I'll never really know why exactly, but that's my best guess. I don't suppose he would have changed his mind after writing and posting the review. It was on Goodreads. But not anymore. It was so good, that had I known he was a fellow author, I would have bought his book and read it, and posted an honest review of his book, too. But not doing that was my mistake. Like I said, you live and learn, and with experience you stop making the mistakes you made along the way.
So here's to hoping another reader who I don't know will like one of my books and leave a good review. That's how some people gauge the books they want to read--by reviews, even if those reviews are solicited. But you can bet any reviews for my books won't be. That's for sure.
Saturday, May 10, 2014
Friday, May 9, 2014
I don't remember which I chose, but I suspect I chose Lost in Space. It was good until it got goofy. And Batman was always goofy. But as a kid, it was more tolerable. Anyway, you don't have that problem with today's TV technology. With the DVR feature, you can record any show at any time, at any amount, and from anywhere!
So even if there were three shows or four or more coming on at the same time on different channels, you can record them all, and watch all of them at your leisure. Amazing. And I thought that the invention of the video recorder was amazing. It was, but you couldn't record more than one show at a time. And you needed to have a video tape to insert into the machine, which had limited space. Now, all of that is obsolete.
And it makes the forced decisions obsolete, too. And right now, I'm glad for that. Because I have two shows that I enjoy that are on different channels, and at the same time. Game of Thrones comes on HBO Sunday nights at 9, and TURN comes on AMC on Sunday nights at 9. Not a problem.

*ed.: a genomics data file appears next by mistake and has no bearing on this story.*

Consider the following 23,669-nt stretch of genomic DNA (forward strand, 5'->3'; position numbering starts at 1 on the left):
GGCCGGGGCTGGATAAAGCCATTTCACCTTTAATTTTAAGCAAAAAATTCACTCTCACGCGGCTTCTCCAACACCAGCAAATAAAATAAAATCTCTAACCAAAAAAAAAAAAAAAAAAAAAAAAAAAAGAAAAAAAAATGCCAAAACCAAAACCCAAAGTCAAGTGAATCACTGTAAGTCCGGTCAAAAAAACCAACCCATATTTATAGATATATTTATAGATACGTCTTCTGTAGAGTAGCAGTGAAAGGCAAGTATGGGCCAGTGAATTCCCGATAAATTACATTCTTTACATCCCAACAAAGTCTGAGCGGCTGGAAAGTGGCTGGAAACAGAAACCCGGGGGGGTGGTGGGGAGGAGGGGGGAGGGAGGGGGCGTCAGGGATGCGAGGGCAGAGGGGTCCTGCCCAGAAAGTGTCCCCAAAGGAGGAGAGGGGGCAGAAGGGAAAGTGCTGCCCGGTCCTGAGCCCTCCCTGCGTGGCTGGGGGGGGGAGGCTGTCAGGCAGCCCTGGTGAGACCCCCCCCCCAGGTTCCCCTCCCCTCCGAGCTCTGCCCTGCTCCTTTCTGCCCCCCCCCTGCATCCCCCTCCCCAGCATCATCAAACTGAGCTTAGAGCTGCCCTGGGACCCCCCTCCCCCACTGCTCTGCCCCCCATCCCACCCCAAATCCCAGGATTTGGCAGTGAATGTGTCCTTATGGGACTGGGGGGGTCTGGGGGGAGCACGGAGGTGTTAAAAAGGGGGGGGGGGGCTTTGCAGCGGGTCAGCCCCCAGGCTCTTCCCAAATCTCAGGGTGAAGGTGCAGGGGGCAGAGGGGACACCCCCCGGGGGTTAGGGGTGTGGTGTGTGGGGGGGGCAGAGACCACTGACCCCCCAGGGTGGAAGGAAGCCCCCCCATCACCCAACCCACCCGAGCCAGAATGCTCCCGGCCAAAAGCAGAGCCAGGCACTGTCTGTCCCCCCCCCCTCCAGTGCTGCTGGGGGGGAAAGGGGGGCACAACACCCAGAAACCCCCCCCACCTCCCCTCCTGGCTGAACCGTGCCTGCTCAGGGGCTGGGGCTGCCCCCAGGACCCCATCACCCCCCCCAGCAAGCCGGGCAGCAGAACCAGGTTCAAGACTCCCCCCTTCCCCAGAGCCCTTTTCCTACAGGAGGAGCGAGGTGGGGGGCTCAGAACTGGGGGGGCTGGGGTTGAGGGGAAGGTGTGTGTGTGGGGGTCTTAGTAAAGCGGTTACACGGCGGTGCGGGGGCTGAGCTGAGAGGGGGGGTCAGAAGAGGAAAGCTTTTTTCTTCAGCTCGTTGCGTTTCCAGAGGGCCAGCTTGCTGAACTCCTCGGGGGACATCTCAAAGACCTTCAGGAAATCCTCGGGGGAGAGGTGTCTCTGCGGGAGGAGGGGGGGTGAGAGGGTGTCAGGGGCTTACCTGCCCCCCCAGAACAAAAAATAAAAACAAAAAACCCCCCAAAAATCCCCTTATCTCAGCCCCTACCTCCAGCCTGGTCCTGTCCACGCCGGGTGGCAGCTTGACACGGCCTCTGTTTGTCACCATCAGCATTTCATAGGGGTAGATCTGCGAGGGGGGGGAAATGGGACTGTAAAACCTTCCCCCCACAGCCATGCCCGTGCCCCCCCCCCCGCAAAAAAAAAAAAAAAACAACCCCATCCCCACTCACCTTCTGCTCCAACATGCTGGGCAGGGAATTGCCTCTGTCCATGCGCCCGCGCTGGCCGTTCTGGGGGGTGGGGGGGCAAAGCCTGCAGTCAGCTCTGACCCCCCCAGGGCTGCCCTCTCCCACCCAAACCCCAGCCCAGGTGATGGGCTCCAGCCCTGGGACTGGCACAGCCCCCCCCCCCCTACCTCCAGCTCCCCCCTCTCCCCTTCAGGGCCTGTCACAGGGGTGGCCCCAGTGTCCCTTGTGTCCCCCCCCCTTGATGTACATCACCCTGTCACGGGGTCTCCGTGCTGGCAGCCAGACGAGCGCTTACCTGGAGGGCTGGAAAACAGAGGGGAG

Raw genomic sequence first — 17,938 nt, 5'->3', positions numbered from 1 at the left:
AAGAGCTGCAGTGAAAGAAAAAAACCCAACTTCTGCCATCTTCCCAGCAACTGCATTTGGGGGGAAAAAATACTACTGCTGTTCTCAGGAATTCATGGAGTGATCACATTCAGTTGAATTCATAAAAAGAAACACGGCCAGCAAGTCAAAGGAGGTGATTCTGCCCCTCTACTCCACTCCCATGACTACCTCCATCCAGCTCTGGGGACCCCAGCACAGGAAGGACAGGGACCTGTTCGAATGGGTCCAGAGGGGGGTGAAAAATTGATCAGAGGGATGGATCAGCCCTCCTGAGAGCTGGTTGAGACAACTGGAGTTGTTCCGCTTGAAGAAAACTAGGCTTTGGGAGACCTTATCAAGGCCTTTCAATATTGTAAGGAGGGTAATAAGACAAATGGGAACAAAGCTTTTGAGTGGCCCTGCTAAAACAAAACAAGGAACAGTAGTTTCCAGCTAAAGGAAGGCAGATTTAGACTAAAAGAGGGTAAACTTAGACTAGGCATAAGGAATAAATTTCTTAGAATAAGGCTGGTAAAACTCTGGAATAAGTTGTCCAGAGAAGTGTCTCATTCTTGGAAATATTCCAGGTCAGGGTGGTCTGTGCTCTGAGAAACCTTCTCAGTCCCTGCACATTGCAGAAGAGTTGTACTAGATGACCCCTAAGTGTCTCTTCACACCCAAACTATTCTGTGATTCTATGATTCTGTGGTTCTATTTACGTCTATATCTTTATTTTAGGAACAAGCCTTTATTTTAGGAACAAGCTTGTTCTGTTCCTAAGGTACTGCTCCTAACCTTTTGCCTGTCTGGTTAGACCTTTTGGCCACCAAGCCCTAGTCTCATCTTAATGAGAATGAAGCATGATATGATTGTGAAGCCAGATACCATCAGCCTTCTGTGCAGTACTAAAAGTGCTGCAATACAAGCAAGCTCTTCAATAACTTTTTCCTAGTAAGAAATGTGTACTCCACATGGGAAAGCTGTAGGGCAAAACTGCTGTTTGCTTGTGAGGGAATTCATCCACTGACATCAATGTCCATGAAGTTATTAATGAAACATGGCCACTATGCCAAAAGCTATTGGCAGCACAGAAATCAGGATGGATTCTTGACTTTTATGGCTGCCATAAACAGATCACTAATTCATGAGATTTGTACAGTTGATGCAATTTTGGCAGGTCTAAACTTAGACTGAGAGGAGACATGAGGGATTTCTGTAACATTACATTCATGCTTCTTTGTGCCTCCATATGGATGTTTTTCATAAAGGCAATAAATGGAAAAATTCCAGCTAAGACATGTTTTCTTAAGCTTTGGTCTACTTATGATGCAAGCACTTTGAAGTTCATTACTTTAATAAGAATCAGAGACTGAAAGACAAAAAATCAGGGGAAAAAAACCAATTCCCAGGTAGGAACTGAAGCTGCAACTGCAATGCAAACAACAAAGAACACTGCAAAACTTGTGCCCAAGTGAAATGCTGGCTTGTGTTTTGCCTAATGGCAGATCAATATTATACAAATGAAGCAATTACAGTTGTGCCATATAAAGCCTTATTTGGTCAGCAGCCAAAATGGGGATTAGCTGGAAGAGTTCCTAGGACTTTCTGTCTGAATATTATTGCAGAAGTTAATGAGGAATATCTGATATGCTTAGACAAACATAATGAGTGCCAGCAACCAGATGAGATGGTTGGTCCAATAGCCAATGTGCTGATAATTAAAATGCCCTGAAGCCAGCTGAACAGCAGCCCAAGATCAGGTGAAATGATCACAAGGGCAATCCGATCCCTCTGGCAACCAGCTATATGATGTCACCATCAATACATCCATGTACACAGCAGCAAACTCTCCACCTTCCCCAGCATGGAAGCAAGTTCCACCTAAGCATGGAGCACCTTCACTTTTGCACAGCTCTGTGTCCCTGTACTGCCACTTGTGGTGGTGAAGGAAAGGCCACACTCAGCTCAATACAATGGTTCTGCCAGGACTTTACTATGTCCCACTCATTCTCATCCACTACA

But really, I wasn't even watching TURN at first. Which brings me to another amazing thing about today's TV technology. You just go to the "On Demand" feature and look up any recently televised show, and you can catch up on what you had missed.
I had missed the first five episodes of TURN. I knew about it because of the trailers they showed while I watched The Walking Dead, and it caught my interest, but since it came on the same day and time as Game of Thrones I forgot about it. But then I happened to see another advertisement for it, and realized that it had been on for over a month. Not a problem. On Demand to the rescue. And in the space of one week, I've now seen all five of those missed episodes. And I'm glad I did.
The production for TURN is good. The time period, (American Revolutionary War) is intriguing, and the concept, (America's first spy ring,) is also intriguing. Bottom line is the writing, which is good, (unlike DaVinci's Demons, which I watch solely because I'm a fan of the real Leonardo.) But TURN, like Game of Thrones is well paced, well written, and fun to watch.
And again, thanks to today's TV technology, I don't have to choose. You get the best of all worlds, (meaning all TV channels in this case.)
Thursday, May 8, 2014
I wonder ... is it a single purchase or two? Or do a lot of people just all of a sudden buy it, and then suddenly no one else does, at least for the time being?
This happened before. I don't know just how many millions of books Amazon Kindle has on its list, but Killer of Killers usually is pretty constant at about 1.5 million. Then one day it will jump up to about 250,000. That's a million and a quarter jump up the ratings!
The last time it happened, the ratings started slipping almost immediately. It was a slow descent, but it fell back to its constant, eventually, of about 1.5 million.
Then a couple days ago, it jumped back up again, just like it did before, to about 250,000. And again, slowly but surely, it's slipping down again. But that's what makes me wonder. Was it a single purchase that made the spike happen? I would think that if it was a single purchase, it wouldn't make that much impact. Which makes me think that perhaps purchases happen in bundles.